Thursday, March 24, 2016

The Dancing Cow (Mary Poppins)

After I finish a complex painting, I usually paint a cow next.  I guess it's just a comfortable subject for me.  As I was working on this pretty red mama cow, she reminded me of something... or someone... a flicker of a memory that I couldn't put my finger on until she was almost finished.

When I was a kid I loved getting to order books from the Weekly Reader forms each month.  I still have a few of those that I loved the most.  I think I ordered and read Mary Poppins when I was in fourth grade... (the first time when I was 10... although I've been in fourth grade - on the other side of the teacher's desk -  about 30 times since :)

Mary Poppins... the book, not the movie... is filled with chapter after chapter of completely wonderful, crazy, irrational, zany, clever stories that somehow tie together perfectly.

Chapter Five - "The Dancing Cow" 
Jane is sick in bed, and John is watching out the window when he sees a red cow walking down Cherry Tree Lane.  Mary Poppins explains that The Red Cow was a friend of her mother.  She tells the story: The Red Cow was raising The Red Calf in her perfectly normal field. One evening she began dancing and couldn't stop.   Eventually she went to see the king who noticed a star had fallen and become caught on her horn.  He advised her to jump over the moon. It worked, but then she wished she had it back.  The Red Cow now spends the her days looking for another star.

Like every other chapter, it's filled with all sorts of details... the lessons she teaches The Red Calf... the types of dances the cow does... the king who has an appointment with the barber...

I came across a blog post from Random Thoughts who asked whether The Red Cow's story was optimistic or pessimistic? She never gave up hope of finding another star, but she roamed the streets never feeling satisfied without it.

Any thoughts?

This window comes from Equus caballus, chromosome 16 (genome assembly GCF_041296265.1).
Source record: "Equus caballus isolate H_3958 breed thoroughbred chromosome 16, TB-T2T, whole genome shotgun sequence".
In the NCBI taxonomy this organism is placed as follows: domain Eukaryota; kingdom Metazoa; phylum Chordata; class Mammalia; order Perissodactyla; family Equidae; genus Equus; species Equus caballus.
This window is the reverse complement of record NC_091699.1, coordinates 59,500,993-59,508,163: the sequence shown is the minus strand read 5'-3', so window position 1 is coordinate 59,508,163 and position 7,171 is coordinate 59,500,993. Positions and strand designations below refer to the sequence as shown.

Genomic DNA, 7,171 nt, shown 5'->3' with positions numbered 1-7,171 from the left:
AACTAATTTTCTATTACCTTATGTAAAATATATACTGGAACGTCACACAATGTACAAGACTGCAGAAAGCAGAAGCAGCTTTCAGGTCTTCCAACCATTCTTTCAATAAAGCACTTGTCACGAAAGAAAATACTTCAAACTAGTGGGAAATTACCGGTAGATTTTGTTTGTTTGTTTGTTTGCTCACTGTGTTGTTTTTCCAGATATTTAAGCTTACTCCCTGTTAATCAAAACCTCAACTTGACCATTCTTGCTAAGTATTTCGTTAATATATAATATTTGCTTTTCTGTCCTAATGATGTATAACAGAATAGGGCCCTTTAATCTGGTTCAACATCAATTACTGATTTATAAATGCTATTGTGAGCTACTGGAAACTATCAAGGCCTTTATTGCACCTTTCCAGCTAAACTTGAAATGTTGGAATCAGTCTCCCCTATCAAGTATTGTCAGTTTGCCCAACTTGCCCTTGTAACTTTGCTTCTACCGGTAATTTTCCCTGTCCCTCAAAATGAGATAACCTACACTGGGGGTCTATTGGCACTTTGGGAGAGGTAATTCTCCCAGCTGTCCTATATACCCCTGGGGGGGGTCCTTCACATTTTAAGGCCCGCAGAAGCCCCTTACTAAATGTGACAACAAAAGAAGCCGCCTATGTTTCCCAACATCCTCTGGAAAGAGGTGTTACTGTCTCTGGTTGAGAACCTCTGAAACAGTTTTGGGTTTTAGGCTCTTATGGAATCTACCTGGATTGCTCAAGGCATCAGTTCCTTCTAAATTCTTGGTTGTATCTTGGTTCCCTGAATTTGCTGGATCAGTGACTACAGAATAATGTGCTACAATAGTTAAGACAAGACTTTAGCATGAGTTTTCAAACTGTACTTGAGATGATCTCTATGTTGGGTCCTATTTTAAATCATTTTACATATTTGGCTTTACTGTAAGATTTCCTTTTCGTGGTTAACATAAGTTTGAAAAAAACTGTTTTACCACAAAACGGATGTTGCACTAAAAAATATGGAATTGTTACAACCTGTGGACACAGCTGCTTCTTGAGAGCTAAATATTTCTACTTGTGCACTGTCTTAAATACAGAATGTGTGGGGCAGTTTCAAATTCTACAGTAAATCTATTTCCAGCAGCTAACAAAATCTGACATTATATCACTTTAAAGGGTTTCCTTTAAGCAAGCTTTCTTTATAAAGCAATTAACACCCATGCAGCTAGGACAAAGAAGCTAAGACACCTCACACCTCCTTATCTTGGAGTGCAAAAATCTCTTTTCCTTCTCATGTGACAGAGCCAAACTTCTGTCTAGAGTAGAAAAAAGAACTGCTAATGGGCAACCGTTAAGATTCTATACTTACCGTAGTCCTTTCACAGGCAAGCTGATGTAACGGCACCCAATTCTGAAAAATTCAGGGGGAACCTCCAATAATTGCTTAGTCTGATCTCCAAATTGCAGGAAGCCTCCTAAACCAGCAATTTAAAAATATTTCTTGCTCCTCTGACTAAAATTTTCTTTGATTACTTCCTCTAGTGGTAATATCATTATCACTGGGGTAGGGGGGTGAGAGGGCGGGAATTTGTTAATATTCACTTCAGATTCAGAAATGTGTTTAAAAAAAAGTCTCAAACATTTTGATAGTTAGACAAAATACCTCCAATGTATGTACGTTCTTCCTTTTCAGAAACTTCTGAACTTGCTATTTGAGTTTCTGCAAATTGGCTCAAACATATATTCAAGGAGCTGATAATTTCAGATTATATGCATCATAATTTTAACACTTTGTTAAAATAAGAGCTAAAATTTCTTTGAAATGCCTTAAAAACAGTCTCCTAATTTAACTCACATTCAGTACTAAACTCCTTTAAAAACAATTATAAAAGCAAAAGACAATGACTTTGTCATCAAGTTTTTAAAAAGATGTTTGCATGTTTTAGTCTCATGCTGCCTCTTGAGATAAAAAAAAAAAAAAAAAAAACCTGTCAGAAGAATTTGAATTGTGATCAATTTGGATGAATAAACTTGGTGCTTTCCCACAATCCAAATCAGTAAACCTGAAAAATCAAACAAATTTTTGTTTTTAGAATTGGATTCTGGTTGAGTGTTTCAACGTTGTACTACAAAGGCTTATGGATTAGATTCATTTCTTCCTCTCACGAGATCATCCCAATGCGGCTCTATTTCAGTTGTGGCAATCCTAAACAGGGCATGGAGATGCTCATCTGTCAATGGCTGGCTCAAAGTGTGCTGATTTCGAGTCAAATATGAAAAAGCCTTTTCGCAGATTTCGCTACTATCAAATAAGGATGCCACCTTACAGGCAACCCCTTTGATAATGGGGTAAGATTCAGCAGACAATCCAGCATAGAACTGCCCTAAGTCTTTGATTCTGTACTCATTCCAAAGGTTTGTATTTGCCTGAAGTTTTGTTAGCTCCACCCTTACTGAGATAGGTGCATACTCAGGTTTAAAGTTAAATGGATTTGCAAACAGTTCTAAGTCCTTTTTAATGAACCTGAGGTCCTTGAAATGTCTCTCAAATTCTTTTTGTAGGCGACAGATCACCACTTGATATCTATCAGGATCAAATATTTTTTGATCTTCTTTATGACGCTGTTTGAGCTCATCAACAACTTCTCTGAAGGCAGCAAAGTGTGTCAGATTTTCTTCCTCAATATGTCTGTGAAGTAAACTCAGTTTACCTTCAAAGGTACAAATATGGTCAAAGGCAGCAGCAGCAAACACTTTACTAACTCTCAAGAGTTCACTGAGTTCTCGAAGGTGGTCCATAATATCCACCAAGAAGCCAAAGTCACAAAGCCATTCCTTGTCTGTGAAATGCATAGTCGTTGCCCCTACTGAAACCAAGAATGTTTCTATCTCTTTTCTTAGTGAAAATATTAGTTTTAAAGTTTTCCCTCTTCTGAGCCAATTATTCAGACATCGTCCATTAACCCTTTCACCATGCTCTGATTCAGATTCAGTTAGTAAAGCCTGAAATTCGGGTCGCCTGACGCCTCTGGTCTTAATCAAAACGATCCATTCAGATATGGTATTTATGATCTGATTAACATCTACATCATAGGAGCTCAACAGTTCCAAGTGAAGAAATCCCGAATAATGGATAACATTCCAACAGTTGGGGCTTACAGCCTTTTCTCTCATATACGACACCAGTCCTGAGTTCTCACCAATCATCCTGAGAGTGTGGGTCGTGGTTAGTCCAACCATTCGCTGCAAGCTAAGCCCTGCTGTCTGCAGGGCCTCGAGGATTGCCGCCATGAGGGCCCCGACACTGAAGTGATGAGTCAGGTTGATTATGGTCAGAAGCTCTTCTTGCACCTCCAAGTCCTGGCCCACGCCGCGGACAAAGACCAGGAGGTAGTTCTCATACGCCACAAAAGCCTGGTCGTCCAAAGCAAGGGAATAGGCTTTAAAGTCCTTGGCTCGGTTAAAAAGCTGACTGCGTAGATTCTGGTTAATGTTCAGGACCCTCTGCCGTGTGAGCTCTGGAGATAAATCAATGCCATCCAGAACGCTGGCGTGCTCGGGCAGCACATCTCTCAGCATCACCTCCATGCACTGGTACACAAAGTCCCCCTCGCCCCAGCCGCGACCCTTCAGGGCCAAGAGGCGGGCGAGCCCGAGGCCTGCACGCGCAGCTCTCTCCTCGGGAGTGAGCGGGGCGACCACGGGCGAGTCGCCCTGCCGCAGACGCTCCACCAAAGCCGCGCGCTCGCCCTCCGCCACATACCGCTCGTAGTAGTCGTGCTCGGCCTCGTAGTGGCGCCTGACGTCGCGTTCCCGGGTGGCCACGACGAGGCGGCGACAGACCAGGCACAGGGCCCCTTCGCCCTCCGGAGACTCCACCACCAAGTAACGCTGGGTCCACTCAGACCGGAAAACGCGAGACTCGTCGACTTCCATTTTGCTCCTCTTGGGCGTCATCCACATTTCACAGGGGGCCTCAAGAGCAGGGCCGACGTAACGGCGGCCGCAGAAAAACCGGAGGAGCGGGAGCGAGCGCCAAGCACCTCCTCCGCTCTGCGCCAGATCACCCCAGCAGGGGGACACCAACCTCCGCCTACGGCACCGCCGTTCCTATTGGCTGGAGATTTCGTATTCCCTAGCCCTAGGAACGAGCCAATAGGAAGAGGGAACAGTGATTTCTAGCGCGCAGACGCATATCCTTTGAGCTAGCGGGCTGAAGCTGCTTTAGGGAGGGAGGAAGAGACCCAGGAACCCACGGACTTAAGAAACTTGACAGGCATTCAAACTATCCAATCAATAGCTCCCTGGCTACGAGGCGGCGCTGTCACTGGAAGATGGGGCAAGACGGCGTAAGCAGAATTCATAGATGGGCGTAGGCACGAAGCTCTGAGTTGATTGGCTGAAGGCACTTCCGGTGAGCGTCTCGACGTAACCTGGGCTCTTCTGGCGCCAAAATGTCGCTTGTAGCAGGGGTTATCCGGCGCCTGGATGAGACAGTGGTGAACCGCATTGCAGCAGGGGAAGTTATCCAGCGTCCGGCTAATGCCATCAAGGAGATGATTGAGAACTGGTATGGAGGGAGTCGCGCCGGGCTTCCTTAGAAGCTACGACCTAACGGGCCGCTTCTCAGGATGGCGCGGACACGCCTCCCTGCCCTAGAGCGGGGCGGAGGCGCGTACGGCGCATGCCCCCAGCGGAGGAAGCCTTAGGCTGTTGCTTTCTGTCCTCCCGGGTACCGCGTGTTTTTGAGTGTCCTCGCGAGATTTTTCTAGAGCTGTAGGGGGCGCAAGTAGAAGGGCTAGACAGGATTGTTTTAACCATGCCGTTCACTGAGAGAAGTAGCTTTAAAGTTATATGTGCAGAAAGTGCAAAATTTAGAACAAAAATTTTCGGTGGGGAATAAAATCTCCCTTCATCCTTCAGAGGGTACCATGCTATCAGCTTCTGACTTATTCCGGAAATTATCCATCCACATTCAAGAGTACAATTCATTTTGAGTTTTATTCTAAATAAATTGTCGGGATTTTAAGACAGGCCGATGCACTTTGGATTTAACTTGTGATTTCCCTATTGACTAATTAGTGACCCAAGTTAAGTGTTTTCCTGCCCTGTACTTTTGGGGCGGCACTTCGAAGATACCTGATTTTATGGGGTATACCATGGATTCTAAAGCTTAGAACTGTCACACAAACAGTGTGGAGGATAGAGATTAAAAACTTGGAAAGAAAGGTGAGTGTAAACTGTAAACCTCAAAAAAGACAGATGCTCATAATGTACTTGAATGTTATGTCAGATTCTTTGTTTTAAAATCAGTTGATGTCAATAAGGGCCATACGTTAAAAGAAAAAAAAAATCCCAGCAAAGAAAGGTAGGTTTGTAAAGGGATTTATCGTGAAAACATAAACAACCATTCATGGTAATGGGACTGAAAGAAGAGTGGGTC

Original Oil Painting - 16"x 16" 

Tuesday, March 22, 2016

:) Anna

It's always fun to watch the initial reaction of a little one to her portrait. (Of course there's the little fear that they'll burst into tears or worse, not recognize themselves!)

Anna  stopped... looked... stepped closer... looked... looked at me... kind of cocked her head... looked again... reached out to touch... said, "The flower matches!" 
What was going through her mind?  Maybe she remembered that she was holding a raggedy old dying dandelion when I took her picture.

She looks pretty proud.  Her Pop (my brother) and I share a birthday today.  Tonight we'll give this little painting to him.  I hope he likes it as much as Anna seems to.

Tuesday, March 15, 2016


This is our Anna.  
What a sweetie!  
Every so often we get to have a playdate with her and her little sister and brother.  Ron and I have 11 nieces and nephews (on my side), and they’ve given us 24 great nieces and nephews who we love... and who happen to ALL be beautiful.  So, whenever I get in the mood to paint a little one, I’ve got plenty to choose from.

I've said many times that I like to paint children from the back or from the side because I like the way those images tell the story.  
That is very true; however, let me be completely honest... Views from the back or side don't have... eyes... or teeth... or nostrils... or dimples... or eyebrows... or lips... or ears... And, those are all just plain hard for me!

I'm a little sad that the pink rain boots (on this bright sunny day) didn't make it into the crop for the painting, but those eyes and teeth and nostrils and eyebrows and lips told the story this time.

Original Oil Painting - 9x12